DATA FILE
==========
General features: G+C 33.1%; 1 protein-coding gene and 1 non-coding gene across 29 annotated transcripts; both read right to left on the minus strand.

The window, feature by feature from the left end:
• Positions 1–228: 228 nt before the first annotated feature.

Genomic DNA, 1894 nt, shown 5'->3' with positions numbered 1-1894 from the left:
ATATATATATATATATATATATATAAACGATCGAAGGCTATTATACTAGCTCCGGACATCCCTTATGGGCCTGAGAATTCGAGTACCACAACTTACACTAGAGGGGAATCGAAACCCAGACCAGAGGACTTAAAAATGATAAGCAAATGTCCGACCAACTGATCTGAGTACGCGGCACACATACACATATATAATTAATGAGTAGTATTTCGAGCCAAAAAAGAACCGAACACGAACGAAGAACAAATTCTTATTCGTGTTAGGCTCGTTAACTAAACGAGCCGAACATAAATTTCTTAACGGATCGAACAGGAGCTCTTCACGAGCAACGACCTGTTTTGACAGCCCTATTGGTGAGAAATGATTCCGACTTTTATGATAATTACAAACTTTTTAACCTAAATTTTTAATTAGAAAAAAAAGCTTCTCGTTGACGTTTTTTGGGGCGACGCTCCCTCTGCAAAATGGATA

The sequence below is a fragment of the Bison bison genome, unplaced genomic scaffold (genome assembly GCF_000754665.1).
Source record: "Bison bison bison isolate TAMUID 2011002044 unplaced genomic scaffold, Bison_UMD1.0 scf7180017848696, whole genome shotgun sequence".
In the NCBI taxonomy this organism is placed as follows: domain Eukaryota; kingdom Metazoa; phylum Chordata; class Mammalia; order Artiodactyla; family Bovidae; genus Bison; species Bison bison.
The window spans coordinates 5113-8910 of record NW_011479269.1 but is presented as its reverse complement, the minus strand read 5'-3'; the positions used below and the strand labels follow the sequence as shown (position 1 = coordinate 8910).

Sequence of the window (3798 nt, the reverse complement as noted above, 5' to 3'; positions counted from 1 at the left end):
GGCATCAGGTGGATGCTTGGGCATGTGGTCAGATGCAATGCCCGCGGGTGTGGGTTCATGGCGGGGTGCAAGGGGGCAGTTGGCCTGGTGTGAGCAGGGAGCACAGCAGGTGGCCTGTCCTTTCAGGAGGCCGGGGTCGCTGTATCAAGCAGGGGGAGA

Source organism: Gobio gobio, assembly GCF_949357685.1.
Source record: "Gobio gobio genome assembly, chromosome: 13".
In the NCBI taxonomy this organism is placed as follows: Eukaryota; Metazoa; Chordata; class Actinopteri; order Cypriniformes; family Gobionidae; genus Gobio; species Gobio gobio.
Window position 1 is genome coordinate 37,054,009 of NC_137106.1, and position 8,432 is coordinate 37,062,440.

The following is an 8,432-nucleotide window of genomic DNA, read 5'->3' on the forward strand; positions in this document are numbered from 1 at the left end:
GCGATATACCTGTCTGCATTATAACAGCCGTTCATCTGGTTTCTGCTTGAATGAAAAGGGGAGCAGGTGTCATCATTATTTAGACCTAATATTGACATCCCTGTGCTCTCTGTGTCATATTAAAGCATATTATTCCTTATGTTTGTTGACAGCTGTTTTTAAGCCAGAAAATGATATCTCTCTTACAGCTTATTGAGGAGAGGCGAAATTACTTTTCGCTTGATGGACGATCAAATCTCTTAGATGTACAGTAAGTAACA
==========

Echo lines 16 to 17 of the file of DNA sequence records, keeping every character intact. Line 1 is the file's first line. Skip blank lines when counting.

The following is an 8,432-nucleotide window of genomic DNA, read 5'->3' on the forward strand; positions in this document are numbered from 1 at the left end:
GCGATATACCTGTCTGCATTATAACAGCCGTTCATCTGGTTTCTGCTTGAATGAAAAGGGGAGCAGGTGTCATCATTATTTAGACCTAATATTGACATCCCTGTGCTCTCTGTGTCATATTAAAGCATATTATTCCTTATGTTTGTTGACAGCTGTTTTTAAGCCAGAAAATGATATCTCTCTTACAGCTTATTGAGGAGAGGCGAAATTACTTTTCGCTTGATGGACGATCAAATCTCTTAGATGTACAGTAAGTAACA